Why is UnitedHealthcare Denying Claims?

UnitedHealthcare, one of the largest health insurance providers in the United States, is facing allegations that it has been wrongfully denying claims using an artificial intelligence (AI) algorithm. Two recent lawsuits accuse the company of deploying technology to automatically reject claims for Medicare Advantage members’ post-acute care.

Lawsuits Allege AI Use to Deny Claims

In November 2022, a federal lawsuit was filed in Minnesota alleging UnitedHealthcare used an AI-powered tool called “nH Predict” to improperly deny coverage for extended stays at skilled nursing facilities for elderly Medicare Advantage members.

The lawsuit argues this violates the terms of members’ plans and Medicare guidelines. It states that by using this predictive algorithm, UnitedHealthcare increased denials for post-acute care services, knowing that few members would have the ability to appeal the AI-powered decisions.

A similar lawsuit was filed in California earlier in 2022 against UnitedHealthcare competitor Cigna, also accusing the insurer of using AI to systematically deny claims without proper manual review.

How Does the AI Tool Allegedly Work?

According to the lawsuit, nH Predict makes rigid predictions about how much care a patient “should” need during recovery based on past data. It then recommends denial of coverage when a patient’s proposed treatment plan exceeds the algorithm’s predetermined timeline.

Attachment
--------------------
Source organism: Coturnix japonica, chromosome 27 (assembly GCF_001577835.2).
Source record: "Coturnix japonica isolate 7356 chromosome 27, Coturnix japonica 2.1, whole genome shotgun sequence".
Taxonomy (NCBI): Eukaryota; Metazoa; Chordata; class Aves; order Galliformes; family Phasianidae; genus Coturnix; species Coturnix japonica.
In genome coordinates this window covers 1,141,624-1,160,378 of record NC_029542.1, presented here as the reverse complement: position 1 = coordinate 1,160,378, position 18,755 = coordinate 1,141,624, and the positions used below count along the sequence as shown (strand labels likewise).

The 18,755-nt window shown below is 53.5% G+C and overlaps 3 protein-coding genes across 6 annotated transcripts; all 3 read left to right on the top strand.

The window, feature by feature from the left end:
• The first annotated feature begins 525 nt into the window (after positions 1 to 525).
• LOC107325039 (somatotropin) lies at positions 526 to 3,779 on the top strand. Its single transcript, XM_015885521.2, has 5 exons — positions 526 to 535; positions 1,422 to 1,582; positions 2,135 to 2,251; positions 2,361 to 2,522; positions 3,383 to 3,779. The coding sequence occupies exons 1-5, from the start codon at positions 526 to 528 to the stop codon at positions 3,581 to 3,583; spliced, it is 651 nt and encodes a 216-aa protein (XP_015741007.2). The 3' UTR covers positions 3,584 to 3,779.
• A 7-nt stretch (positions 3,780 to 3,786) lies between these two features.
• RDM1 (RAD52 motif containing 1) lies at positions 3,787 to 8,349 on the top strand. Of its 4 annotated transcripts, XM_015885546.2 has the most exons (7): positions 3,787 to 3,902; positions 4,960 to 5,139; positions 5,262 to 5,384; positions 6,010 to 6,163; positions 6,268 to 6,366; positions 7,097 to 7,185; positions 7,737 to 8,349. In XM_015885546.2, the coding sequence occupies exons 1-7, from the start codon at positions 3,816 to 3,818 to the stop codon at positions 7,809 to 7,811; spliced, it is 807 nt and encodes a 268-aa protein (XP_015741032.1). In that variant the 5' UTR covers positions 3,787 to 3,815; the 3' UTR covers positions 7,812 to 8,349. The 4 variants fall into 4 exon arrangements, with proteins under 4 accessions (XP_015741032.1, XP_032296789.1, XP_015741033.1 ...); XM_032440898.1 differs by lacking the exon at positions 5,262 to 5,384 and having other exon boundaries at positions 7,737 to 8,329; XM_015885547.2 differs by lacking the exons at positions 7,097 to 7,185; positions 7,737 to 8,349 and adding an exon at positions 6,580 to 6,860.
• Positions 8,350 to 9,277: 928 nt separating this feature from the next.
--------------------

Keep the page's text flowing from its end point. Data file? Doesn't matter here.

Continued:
The lawsuit argues this results in denying coverage against doctors’ orders, overriding physicians’ judgments of patients’ required care. It alleges the algorithm is deployed to cut costs by reducing approved days of coverage, not for clinically appropriate reasons.

Why Are Denials Increasing?

The Minnesota lawsuit states that by using nH Predict, UnitedHealthcare has significantly increased denials of coverage for post-acute rehabilitative services like skilled nursing facilities.

It argues the insurer knows most members will not have the knowledge or resources to appeal wrongful AI-powered denials. As a result, UnitedHealthcare can achieve cost savings through more rejected claims.

Government reports support allegations of increased denials. A 2022 federal audit found that Medicare Advantage plans improperly denied prior authorization requests for covered services in 75% of cases involving post-acute care.

Effects on Medicare Advantage Members

When insurers deny coverage for post-hospital care against medical advice, it can have serious consequences for Medicare Advantage members.

Being discharged prematurely can lead to readmission when complications arise. Out-of-pocket costs for nursing home care average $7,500 per month, which is unaffordable for most seniors without insurance coverage.

The lawsuit alleges UnitedHealthcare profits from wrongful denials while vulnerable, elderly members suffer harm. Critics argue this violates the purpose of insurance to cover medically necessary care.

Why Are AI Tools Controversial?

UnitedHealthcare is not alone in testing AI to automate processes like claims management. But use of algorithms to adjudicate healthcare claims remains controversial.

  • Lack of transparency: Critics argue AI claim review processes are opaque “black boxes”, lacking transparency and accountability.

  • Ethical issues: There are concerns AI could perpetuate biases or unfairly impact minorities and lower-income members.

  • Accuracy concerns: Studies have found AI models trained on past claims data inherit problems and inaccuracies in that data. Skewed datasets can lead to flawed AI predictions.

  • Lack of human oversight: Automated claim reviews may involve insufficient human supervision, controls, and quality assurance. Rapid AI claim denials limit individualized review.

Potential Solutions and Safeguards

In response to criticism of AI claims management, insurance experts recommend measures to improve accountability, fairness, and accuracy: